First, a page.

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All schools should be great places to learn. We’re resetting the system that governs, manages, administers and supports schools so that all learners get the same chance to succeed.

Thirty years ago, the Tomorrow’s Schools reforms changed New Zealand’s schooling system, creating a system intended to better engage parents, whānau and communities with their local schools.

While the current system has strengths, it is inadequately serving some of our learners, in particular Māori, Pacific, people with disabilities and/or learning needs and those from disadvantaged backgrounds.

Now, New Zealand has the opportunity to reset the education system with a greater level of resource and expertise at the front line where it is needed.

This reset is significant. Changes will require ongoing investment of time and resource, and will need to be managed in a coherent and connected way over the next ten years.

Core components of the reform

The core components of the reform that will be introduced over ten years include:

Stronger arrangements to underpin principal leadership of the schooling system

  • Inviting the Teaching Council to establish a Leadership Centre, along with additional functions in the Ministry of Education.
  • Establishing Leadership Advisor roles in the new Education Service Agency (ESA) to provide greater localised support for principals and others in leadership roles;
  • Establishing consistent minimum eligibility requirements for appointments to school principal roles.
  • Ensuring the right principals are where they are most needed, by being much more deliberate about the scope, scale, and complexity of our principal roles.

 Go to the Information for Principals and Leaders factsheet for more information

A better balance between local and national responsibilities

  • Reducing the burden on schools by simplifying or removing property responsibilities from boards and centralising key services, such as planned and preventative maintenance.
  • A stronger focus on network planning to support access to high quality schooling, through a national strategy for future-focussed state schooling provision with a particular focus on the Māori medium pathway.

A better balance between local and national responsibilities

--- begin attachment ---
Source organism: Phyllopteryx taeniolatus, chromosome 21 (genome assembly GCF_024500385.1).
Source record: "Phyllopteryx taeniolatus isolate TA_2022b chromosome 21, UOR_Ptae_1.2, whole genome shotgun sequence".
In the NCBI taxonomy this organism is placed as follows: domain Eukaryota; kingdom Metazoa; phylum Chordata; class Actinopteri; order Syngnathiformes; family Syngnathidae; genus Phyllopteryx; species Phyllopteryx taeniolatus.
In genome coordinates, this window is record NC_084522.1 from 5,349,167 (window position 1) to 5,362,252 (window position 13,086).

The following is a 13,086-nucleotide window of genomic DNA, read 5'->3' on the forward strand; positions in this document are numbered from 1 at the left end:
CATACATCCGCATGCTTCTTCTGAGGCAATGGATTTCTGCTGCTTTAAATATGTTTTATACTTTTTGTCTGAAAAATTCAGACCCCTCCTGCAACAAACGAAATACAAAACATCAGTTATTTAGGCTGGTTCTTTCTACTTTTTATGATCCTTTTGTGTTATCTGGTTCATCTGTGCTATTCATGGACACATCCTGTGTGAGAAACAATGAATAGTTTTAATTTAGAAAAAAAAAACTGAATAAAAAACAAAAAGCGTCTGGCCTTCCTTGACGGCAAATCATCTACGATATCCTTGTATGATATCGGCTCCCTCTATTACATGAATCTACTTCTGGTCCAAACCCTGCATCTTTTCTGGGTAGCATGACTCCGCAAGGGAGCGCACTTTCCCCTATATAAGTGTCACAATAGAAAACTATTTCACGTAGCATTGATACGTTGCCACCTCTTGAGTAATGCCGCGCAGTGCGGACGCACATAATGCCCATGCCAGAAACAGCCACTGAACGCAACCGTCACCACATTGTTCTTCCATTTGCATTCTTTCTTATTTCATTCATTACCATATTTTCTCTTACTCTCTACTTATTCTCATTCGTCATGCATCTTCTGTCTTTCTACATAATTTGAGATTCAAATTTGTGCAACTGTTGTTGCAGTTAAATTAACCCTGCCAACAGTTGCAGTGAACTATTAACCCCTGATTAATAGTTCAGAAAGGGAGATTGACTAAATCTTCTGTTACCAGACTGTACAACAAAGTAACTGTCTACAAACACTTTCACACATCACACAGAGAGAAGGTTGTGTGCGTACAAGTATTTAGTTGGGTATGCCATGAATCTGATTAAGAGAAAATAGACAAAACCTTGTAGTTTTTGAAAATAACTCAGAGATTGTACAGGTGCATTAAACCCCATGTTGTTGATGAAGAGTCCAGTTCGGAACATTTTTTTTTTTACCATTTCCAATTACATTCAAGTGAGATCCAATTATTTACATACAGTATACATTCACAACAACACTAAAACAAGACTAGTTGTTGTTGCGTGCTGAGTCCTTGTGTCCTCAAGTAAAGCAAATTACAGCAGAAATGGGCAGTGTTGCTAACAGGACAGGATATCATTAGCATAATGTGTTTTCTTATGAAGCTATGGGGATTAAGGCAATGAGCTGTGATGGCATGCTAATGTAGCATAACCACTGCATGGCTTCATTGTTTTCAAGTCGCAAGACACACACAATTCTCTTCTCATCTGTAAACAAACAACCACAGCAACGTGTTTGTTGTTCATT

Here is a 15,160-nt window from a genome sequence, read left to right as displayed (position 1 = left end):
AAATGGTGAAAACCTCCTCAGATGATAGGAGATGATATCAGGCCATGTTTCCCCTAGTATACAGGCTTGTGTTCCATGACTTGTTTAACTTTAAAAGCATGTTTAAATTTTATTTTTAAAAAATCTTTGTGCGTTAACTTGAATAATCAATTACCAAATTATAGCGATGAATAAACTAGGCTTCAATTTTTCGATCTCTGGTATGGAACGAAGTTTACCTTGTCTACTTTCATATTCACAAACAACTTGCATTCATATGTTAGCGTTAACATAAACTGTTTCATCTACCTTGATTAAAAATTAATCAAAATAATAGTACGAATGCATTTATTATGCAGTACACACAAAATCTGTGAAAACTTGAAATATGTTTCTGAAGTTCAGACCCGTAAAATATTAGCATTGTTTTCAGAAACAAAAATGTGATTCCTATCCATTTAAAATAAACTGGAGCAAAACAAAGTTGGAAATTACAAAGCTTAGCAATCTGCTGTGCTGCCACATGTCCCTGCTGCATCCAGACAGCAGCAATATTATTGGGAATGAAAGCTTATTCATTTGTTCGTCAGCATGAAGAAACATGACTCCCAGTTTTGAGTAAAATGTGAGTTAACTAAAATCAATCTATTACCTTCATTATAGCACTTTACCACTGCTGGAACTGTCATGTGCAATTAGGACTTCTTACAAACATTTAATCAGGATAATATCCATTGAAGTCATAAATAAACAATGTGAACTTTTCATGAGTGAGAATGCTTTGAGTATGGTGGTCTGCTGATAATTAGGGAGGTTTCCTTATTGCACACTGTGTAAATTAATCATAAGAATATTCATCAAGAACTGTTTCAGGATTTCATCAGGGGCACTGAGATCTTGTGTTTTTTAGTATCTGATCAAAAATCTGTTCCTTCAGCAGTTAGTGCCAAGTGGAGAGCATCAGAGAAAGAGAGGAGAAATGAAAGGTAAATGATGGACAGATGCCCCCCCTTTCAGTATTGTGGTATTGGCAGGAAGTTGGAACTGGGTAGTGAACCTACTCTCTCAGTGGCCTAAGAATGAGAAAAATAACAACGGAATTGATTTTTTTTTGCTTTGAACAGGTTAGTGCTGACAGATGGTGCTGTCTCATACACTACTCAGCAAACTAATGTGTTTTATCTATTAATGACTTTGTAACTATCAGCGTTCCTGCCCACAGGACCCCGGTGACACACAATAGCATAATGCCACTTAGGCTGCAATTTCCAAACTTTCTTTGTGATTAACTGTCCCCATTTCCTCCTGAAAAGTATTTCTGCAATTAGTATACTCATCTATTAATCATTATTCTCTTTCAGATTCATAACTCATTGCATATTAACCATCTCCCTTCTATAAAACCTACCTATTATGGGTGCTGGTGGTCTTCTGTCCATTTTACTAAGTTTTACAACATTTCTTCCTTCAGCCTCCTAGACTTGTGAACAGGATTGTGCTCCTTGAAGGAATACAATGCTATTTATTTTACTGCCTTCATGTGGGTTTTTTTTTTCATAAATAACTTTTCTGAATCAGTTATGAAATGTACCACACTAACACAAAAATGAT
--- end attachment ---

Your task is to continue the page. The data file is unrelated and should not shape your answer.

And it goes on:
• Reducing the burden on schools by simplifying or removing property responsibilities from boards and centralising key services, such as planned and preventative maintenance.
  • A stronger focus on network planning to support access to high quality schooling, through a national strategy for future-focussed state schooling provision with a particular focus on the Māori medium pathway

A nationally based Curriculum Centre

The success of the New Zealand Curriculum and Te Marautanga o Aotearoa relies on our teachers and leaders having the skills and confidence to interpret them, ensure they are relevant in a local context, and bring them to life in the classroom.

We want to ensure that our teachers and leaders have access to high quality advice, and resources that enable them to do this effectively.

The Government will establish a nationally based Curriculum Centre to provide curriculum leadership and expertise. As part of its redesign, the Ministry of Education will look at what it would take to create a much clearer and larger critical mass of expertise that leads, develops and supports curriculum development and delivery.

Supporting new teachers

The Taskforce put forward a number of proposed actions to improve the foundational experience for new teachers. Our system must ensure that our new teachers are suitably trained and well-prepared, and provide them with the support and guidance they need as they progress through the early stages of their career. We have already made progress in this area. In Budget 2019, the Government allocated funding to:

  • a number of proposed actions to improve the foundational experience for new teachers;
  • support 800 more beginning teachers into their first roles through the National Beginning Teacher Grant and the Voluntary Bonding Scheme expansion;
  • partner with iwi to design and pilot regional scholarships, which support Māori students to train and remain in teaching; and
  • support Initial Teacher Education (ITE) providers to meet new Teaching Council requirements, which came into effect on 1 July 2019 and included increasing the length of student placements in schools. 

The Ministry of Education will consider the Taskforce’s proposals for strengthening initial teacher education, along with alternative approaches, as part of a future programme of work.

Education Workforce Strategy

The Government agrees with the Taskforce that a comprehensive and effective Education Workforce Strategy is necessary. Informed by the Taskforce’s comments, the Government will develop a draft Education Workforce Strategy for consultation shortly.

What’s next?

The Government acknowledges that this is a significant change to further strengthen the education system.  Changes related to governance and management of schools need to work in a complex system that includes early learning and tertiary education.

The changes require ongoing investment of both time and resource, and will need to be managed in a coherent and connected way over the next ten years.

A detailed timeline can be found in Appendix 1 of the Government’s position document, ‘Supporting all schools to succeed: Reform of the Tomorrow’s Schools system’.

Full report: Supporting all schools to succeed: Reform of Tomorrow’s Schools system [PDF 2MB]

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